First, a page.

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  • Image not available. Poisoning can result from exposure to excessive doses of any chemical, with medicines being responsible for most childhood and adult poisonings.
  • Image not available. The total number and rate of poisonings have been increasing, but preventive measures, such as child-resistant containers, have reduced mortality in young children.
  • Image not available. Immediate first aid may reduce the development of serious poisoning, and consultation with a poison control center may indicate the need for further therapy.
  • Image not available. The use of ipecac syrup, gastric lavage, and cathartics has fallen out of favor as routine therapies, whereas activated charcoal and whole-bowel irrigation still are useful for gastric decontamination of appropriate patients.
  • Image not available. Antidotes can prevent or reduce the toxicity of certain poisons, but symptomatic and supportive care is essential for all patients.
  • Image not available. Acute acetaminophen poisoning produces severe liver injury and occasionally kidney failure. A determination of serum acetaminophen concentration may indicate whether there is risk of hepatotoxicity and the need for acetylcysteine therapy.
  • Image not available. Anticholinesterase insecticides may produce life-threatening respiratory distress and paralysis by all routes of exposure and can be treated with symptomatic care, atropine, and pralidoxime.
  • Image not available. An overdose of calcium channel antagonists will produce severe hypotension and bradycardia and can be treated with supportive care, calcium, insulin with supplemental dextrose, and glucagon.
  • Image not available. Poisoning with iron-containing drugs produces vomiting, gross gastrointestinal bleeding, shock, metabolic acidosis, and coma and can be treated with supportive care and deferoxamine.
  • Image not available. Overdoses of tricyclic antidepressants can cause arrhythmias, such as prolonged QRS intervals and ventricular dysrhythmias, coma, respiratory depression, and seizures and are treated with symptomatic care and intravenous sodium bicarbonate.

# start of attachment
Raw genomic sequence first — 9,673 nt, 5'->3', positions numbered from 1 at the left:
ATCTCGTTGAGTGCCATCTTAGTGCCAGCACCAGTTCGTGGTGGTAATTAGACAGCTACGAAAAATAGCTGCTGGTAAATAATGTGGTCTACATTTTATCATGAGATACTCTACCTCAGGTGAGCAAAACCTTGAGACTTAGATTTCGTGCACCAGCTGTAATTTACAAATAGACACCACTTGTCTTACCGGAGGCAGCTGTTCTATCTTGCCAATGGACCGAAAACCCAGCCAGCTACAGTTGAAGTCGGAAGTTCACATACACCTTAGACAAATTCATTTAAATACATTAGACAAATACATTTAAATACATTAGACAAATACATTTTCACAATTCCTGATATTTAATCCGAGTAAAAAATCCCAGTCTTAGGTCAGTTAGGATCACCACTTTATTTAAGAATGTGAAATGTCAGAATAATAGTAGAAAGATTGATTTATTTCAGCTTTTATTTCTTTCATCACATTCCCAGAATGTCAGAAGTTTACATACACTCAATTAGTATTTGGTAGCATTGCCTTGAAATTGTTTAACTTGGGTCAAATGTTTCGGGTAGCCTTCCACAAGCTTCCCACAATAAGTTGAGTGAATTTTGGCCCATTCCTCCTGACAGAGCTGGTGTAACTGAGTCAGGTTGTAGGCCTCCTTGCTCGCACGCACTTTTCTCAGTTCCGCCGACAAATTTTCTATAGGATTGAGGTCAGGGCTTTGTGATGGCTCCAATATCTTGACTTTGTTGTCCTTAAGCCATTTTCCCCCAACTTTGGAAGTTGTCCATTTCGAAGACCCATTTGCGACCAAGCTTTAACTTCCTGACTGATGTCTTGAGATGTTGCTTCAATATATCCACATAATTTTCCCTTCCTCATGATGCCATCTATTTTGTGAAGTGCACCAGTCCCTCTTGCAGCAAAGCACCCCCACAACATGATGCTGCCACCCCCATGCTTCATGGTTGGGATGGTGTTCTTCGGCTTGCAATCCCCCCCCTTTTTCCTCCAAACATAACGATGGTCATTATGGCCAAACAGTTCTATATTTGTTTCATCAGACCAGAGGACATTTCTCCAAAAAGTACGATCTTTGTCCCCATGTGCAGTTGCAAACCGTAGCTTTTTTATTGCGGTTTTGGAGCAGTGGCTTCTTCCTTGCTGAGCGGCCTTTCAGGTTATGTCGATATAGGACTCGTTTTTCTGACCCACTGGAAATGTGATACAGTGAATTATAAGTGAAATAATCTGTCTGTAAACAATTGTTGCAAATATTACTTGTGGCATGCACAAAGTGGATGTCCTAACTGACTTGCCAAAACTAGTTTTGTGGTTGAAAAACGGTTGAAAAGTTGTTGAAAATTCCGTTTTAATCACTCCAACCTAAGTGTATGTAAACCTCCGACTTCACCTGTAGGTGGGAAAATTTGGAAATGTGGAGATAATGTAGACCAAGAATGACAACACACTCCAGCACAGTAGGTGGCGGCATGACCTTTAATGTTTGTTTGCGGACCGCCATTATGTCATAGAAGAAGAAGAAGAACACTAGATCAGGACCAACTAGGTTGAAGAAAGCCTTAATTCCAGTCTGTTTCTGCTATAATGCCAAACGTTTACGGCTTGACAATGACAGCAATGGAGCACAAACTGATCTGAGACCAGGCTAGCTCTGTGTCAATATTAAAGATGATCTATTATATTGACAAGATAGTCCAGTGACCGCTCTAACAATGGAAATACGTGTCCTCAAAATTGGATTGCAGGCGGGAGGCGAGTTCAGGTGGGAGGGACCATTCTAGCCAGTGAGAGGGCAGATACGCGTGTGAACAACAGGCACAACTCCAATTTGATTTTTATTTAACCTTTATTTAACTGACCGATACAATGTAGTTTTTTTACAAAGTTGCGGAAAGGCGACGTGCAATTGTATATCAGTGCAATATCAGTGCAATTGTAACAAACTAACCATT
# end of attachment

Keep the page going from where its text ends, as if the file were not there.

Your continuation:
Upon completion of the chapter, the reader will be able to:

  • 1. Contrast the circumstances of adult and childhood poisoning.
  • 2. Propose several preventive approaches to reduce unintentional poisonings.
  • 3. Describe the first aid that should be performed for an ocular exposure, skin exposure, inhalation, or ingestion of a potentially toxic substance.
  • 4. Compare the benefits and risks of using ipecac syrup, gastric lavage, and activated charcoal for the treatment of acute poisoning.
  • 5. For multiple-dose activated charcoal therapy (charcoal intestinal dialysis), describe its hypothetical mechanism of action, dosage schedule, contraindications, and cautions.
  • 6. Correlate the symptoms of acute overdosage with acetaminophen and their time of appearance.
  • 7. Given a serum acetaminophen concentration and time that it was collected after ingestion, interpret the results with the acetaminophen nomogram.
  • 8. Describe the rationale and procedure for the administration of acetylcysteine and the relationship of the time of initiating treatment and patient outcome.
  • 9. Contrast the pharmacologic actions of organophosphate insecticides, atropine, and pralidoxime.
  • 10. Correlate the symptoms of poisoning with organophosphates and the pharmacologic actions of these agents.
  • 11. Describe the general treatment measures that should be employed for an acute poisoning of an organophosphate insecticide.
  • 12. Correlate the pharmacologic action of calcium channel antagonists with toxic effects found on overdosage.
  • 13. Compare the rationale, indications and adverse effects for the use of parenteral calcium, insulin-dextrose and glucagon for calcium channel antagonist poisoning.
  • 14. Contrast the treatment ...

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